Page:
The 32,000 American soldiers in Afghanistan are split between ISAF – which answers to NATO – and the mainly US Coalition force – controlled by US central command. There are also American special forces operating in Afghanistan.

Provincial officials insist there was a security operation in which locals were harmed, but weren’t able to reveal the nationality of the foreign troops reported to have taken part.

Balkh governor Atta Mohammad Noor called the raid “a reckless operation”. “If such actions are repeated I will advise the people to attack the foreign troops with sticks and stones,” he said, although he said “it is still not clear which foreign military unit was involved in the operation”.

Balkh police chief Sardar Mohammad Sultani told IWPR that his office, too, had few details. The police should be kept abreast of military operations, he said, since they have the local knowledge necessary to make such actions a success.

“We learned about the [Khanabad] operation only when the helicopters landed,” he told IWPR. “We immediately dispatched police units to the area, but the foreigners had surrounded the village and did not allow us to approach. We had to wait for about three hours for the operation to end.”

Once the foreign troops departed and the police were able to get into the area, they rushed a wounded villager to a nearby hospital, said Sultani...

[Mohammad Naser Amini, a professor in the department of law and political science at Maulana Jalaluddin Balkhi University in Mazar-e-Sharif:]

Conducting such operations has undermined the legitimacy of the presence of foreign forces in Afghanistan. It makes people furious.” ...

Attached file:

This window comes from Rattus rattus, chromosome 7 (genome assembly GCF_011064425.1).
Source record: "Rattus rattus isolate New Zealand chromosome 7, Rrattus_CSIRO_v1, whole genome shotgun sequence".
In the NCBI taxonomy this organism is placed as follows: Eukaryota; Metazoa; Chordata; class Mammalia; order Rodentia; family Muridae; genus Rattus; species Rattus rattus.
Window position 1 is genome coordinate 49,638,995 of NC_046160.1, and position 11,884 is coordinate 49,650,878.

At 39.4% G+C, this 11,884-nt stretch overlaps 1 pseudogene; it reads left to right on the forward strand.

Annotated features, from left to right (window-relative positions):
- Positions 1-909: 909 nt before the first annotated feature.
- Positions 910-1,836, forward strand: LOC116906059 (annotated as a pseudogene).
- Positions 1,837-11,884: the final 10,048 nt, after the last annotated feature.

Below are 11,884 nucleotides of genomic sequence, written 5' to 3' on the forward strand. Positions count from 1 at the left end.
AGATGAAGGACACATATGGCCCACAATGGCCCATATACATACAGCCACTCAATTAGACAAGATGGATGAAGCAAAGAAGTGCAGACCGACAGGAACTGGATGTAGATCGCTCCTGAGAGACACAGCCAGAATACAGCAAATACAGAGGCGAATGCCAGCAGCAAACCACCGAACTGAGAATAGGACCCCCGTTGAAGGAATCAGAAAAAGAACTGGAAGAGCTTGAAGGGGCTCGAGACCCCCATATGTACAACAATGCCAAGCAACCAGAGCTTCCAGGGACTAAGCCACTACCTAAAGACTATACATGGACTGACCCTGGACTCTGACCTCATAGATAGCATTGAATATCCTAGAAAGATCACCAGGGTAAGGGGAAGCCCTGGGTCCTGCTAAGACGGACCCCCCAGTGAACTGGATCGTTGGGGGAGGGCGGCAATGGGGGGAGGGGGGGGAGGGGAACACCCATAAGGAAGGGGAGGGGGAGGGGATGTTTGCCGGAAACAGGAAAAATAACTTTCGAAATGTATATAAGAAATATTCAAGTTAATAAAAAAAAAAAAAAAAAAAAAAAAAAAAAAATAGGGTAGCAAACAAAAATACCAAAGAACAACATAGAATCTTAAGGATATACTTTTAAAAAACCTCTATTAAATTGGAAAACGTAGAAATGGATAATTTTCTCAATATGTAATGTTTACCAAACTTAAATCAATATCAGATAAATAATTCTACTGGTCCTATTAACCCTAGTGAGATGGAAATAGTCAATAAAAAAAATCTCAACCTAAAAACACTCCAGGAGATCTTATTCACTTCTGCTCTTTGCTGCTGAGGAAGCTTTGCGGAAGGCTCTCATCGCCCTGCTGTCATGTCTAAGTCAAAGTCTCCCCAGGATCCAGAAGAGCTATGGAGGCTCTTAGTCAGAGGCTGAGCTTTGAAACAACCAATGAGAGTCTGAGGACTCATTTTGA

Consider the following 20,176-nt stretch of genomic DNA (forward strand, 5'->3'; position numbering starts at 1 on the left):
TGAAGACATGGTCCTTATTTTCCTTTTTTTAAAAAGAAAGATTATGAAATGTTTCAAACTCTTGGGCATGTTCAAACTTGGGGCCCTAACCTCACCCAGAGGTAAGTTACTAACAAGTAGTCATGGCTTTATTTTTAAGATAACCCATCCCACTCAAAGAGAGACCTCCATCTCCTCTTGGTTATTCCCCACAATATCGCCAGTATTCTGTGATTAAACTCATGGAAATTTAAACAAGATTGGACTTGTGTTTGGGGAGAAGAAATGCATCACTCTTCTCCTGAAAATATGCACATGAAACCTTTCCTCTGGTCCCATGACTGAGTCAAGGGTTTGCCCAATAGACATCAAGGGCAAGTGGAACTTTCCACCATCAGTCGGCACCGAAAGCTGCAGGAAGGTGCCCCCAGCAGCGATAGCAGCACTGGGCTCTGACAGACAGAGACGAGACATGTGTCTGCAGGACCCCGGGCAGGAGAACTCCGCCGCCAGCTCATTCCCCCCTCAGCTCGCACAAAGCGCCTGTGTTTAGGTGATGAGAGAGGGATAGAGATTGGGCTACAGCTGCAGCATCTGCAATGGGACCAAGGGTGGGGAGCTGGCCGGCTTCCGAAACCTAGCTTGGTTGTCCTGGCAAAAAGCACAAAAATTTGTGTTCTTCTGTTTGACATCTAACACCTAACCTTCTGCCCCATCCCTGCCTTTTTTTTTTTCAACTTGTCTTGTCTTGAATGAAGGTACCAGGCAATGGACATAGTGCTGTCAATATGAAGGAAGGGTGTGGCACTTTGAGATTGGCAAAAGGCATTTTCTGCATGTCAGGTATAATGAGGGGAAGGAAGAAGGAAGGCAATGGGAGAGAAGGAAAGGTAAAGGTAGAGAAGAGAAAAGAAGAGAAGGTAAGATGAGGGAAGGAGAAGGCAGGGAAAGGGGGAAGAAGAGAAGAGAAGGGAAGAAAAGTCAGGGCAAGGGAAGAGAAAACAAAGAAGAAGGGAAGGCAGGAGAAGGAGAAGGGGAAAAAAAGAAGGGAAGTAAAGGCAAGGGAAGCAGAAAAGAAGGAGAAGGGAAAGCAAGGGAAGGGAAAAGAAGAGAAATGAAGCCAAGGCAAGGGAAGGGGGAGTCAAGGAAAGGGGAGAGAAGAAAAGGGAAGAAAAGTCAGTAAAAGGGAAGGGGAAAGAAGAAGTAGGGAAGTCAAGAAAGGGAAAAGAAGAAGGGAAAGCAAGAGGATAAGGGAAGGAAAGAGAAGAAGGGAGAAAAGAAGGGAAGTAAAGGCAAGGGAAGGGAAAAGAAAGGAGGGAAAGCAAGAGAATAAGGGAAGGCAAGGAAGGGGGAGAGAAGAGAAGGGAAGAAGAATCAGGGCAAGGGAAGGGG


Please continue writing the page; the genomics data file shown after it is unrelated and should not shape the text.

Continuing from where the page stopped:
The alleged Khanabad victims are demanding an apology and compensation for their losses. (link)
The incident is reminiscent of an alleged massacre by foreign and Afghan special forces in Toube, Helmand province last year.

The alleged acts would in all likelihood constitute a war crime, as the Fourth Geneva Convention (on the treatment of civilians) (Art 3) outlaws "Violence to life and person" as well as "Outrages upon personal dignity; in particular humiliating and degrading treatment."


US kills 40 civilians in another wedding bombing

Twenty-three children are among at least 40 civilians killed in an airstrike in Kandahar province. Once again, the victims are said to be wedding-goers.

While Canadian troops do operate in the district of Shah Wali Kot* where the incident took place, they were not involved in the November 3 operation, according to a spokesperson.

Karzai Says Coalition Air Strike Kills 40 In Afghanistan

KABUL, Nov 5 (Reuters) - Afghan President Hamid Karzai has said an air strike by coalition forces earlier this week killed some 40 civilians and wounded about 28 in Kandahar Province...

The air strike took place on November 3 in the Shah Wali Kot district in the southern Taliban heartland of Kandahar Province.

"By bombing Afghanistan, the war against terrorism cannot be won," Karzai told a news conference.

Several villagers who had taken a group of wounded to the hospital in Kandahar city said the air strike hit a wedding party.

The U.S. military said it was checking reports...

Reuters television pictures from the village of Wech Baghtu showed a burnt car and half a dozen men shovelling white, dusty rubble from an area surrounded by a wall. The villagers showed Reuters white material soaked in blood.